Ugandan scientists exporting research participant samples without consent – study

Ugandan scientists are exporting samples without signing agreements Ugandan scientists are exporting samples without signing agreements

Bioethicists have expressed concern that some Ugandan volunteers involved in scientific research studies are not knowledgeable about the fact that their samples may be exported to other countries.

Prof Erisa Mwaka, a bioethicist based at Makerere University told journalists at a press conference that he conducted a survey and found that in some studies involving Ugandans that are ongoing elsewhere outside the country, material transfer agreements that are supposed to allow for the export of samples are never signed.

In the survey, Mwaka says they analyzed 3,298 protocols involving both local and international researchers and had been reviewed by Uganda National Council for Science and Technology (UNSCT). He found that while some 243 samples were exported, 126 were shared with foreign institutions but had no export certificates on file. 

This is despite the requirement by the government for these agreements to be signed for any form of export including blood, saliva, and other body products. Mwaka adds that in some instances where material transfer documents were signed, the content didn’t comply with proper guidelines.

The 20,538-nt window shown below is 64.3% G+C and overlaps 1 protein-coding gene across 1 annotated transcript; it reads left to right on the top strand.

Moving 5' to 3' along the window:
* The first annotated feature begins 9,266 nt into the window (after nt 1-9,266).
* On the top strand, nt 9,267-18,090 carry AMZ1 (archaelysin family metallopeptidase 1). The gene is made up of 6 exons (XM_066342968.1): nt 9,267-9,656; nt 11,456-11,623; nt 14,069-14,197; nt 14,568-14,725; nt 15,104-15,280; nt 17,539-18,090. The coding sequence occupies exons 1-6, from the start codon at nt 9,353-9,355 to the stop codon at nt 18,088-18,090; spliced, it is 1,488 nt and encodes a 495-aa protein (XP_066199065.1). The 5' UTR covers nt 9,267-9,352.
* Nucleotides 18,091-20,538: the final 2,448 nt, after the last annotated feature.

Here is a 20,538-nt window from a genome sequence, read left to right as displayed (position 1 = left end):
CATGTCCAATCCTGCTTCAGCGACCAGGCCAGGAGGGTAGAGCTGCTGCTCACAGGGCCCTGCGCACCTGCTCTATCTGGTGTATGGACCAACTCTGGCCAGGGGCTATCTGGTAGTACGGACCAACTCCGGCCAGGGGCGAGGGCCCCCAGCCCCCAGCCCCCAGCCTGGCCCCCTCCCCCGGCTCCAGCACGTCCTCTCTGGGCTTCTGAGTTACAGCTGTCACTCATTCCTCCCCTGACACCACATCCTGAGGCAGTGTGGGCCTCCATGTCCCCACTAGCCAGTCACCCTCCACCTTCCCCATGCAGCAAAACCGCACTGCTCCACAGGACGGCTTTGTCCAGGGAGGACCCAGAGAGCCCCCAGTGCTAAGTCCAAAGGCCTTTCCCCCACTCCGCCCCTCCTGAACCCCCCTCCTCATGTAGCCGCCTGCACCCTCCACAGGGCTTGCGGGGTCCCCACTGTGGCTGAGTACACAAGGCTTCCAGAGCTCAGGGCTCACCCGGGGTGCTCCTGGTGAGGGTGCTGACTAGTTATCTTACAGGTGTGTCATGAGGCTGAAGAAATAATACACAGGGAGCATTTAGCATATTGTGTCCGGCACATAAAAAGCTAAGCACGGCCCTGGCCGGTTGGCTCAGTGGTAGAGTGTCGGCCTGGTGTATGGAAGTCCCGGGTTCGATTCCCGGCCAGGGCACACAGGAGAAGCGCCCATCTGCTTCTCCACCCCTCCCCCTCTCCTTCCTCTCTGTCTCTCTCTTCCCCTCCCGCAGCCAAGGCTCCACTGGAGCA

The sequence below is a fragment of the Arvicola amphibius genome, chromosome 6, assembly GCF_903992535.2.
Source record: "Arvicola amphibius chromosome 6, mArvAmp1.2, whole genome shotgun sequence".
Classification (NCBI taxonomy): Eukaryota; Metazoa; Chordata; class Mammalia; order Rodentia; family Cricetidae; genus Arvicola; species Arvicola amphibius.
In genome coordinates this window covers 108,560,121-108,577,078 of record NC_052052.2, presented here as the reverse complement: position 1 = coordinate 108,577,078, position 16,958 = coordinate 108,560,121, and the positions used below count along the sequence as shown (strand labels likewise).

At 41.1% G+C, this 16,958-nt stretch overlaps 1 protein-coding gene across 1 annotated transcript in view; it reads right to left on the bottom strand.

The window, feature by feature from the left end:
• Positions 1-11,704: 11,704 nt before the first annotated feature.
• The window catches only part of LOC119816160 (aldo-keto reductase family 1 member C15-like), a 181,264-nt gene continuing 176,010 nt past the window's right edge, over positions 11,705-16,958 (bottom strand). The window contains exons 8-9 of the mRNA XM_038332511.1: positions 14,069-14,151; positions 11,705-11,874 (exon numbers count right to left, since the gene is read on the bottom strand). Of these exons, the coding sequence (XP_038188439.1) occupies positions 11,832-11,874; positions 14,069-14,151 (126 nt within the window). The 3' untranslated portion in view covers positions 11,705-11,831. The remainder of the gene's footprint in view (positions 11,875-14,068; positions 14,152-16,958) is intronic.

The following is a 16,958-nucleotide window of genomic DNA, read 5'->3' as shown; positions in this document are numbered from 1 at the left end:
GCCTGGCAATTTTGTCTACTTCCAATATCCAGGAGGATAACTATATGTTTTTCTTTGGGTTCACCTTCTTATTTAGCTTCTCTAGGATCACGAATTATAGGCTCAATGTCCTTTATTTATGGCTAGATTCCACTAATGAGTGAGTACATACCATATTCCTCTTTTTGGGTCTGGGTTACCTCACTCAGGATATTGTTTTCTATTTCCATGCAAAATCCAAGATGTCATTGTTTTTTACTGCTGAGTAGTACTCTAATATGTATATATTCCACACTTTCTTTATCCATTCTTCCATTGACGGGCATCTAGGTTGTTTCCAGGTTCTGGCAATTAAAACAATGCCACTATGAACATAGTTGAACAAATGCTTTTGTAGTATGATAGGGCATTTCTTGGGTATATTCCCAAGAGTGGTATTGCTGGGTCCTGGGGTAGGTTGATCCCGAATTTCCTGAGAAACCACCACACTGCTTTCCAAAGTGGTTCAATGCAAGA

For instance, he says where consent forms were signed, 48.6 per cent solicited blanket consent without details that while one is giving those samples for a particular study, the same samples will be stored and used for future research.

“This informed consent form must be in a language that somebody understands. That is why we translate them into local languages – Luganda, Lusoga, Runyankole. But the problem is translating some of these scientific terms into local languages is difficult. Like genetics, everybody calls it ndaga butonde but what’s ndaga butonde? Sickle cells, it was only recently that we got a name for sickle cells in Luganda called Nalubiri. But what does Nalubiri mean? But for us who come from Busoga, Nalubiri is a name…So you find that appropriate translation is a problem,” he said.

Mwaka says participants need to be furnished with all this information but worse they found, even the research assistants are not skilled enough to understand that such blanket consent is not acceptable internationally. When it came to genetic research, 50 per cent of the consent solicited was blanket.

Responding to these findings, Dr Moses Ochan, the vice chairperson of Makerere University research and ethics committee said there should sensitization of both the communities and researchers before any study takes off so that people can be fully aware of what to expect.

For him, research ethics committees should be doing more than reviewing documents presented to them and instead do actual monitoring of what exactly takes place in the field. However, scientists have since expressed the need for a review of the laws and regulations to match the latest advances in research.


Source: The Observer

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